I get some interesting (sometimes comical) emails, obviously sent by people who have put this sort of trust in Google Translator.

Ian said...

I wondered if you guys saw the debate between Bart Ehrman and William Lane Craig. The transcript is here: http://www.holycross.edu/departments/crec/website/resurrection-debate-transcript.pdf

Eric Rowe said...

Thanks Ian, that's a good read. Ehrman and Richard Hays recently had a discussion at Duke that is still available in audio format here:

http://www.divinity.duke.edu/news/noteworthy/060428davincicode

Ehrman recites alot of the same things there that he does in the debate you reference.

I was especially amused by the following explanation about the authorship of the Gospels:

"The way it works is this: I’m a businessman in Ephesus, and somebody comes to town and tells me stories about Jesus, and on the basis of these stories I hear, I convert. I tell my wife these stories. She converts. She tells the next-door neighbor the stories. She converts. She tells her husband the stories. He converts. He goes on a business trip to Rome, and he tells people there the stories. They convert. Those people who’ve heard the stories in Rome, where did they hear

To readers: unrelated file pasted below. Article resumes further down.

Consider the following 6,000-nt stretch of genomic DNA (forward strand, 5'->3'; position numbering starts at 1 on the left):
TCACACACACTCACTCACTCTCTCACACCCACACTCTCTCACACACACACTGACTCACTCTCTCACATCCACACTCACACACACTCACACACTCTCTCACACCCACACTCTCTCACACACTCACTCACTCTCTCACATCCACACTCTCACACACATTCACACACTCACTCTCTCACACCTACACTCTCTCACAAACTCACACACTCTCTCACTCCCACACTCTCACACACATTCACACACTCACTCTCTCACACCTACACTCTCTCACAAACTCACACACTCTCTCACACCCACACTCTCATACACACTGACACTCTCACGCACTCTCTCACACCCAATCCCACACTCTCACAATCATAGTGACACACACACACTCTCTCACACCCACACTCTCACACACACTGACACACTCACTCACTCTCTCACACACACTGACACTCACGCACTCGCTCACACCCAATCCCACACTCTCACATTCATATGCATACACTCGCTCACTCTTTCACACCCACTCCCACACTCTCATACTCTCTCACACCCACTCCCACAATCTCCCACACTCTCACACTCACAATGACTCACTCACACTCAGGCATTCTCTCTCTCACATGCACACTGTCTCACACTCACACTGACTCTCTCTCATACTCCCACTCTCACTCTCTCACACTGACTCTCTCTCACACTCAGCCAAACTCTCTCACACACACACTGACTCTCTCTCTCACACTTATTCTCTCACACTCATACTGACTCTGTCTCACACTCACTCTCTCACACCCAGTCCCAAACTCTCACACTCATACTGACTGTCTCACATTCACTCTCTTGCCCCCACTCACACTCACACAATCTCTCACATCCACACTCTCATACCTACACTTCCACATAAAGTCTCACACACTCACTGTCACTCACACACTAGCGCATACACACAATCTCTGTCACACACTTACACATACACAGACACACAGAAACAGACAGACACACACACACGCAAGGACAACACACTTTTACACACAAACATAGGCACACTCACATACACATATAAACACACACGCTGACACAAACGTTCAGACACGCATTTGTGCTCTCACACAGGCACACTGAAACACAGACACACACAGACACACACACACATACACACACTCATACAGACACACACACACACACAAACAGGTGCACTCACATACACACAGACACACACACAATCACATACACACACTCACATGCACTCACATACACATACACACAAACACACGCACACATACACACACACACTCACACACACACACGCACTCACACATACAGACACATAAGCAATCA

them from? They heard them from the guy who lived next door to me. Well, was he there to see these things happen? No. Where’d he hear them from? He heard them from his wife. Where did his wife hear them from? Was she there? No. She heard them from my wife. Where did my wife
hear them from? She heard them from me. Well, where did I hear them from? I wasn’t there either. Stories are in circulation year after year after year, and as a result of that, the stories get changed. How do we know that the stories got changed in the process of transmission? We know the stories got changed because there are numerous differences in our accounts that cannot be reconciled with one another."

I have to admit I'm a little surprised that any reputable NT scholar would try to explain the differences in the Gospels by way of a long period of oral transmission of the same material before being written by any of the authors of the synoptics. This, of course, fails to explain the numerous and lengthy exact verbal parallels between them all that require either direct literary dependance, or a short enough period of oral transmission that the material would not have time to change (not the 30-60 years Ehrman insists on), or a miraculous superintending of the process, none of which seem to be allowed by Ehrman.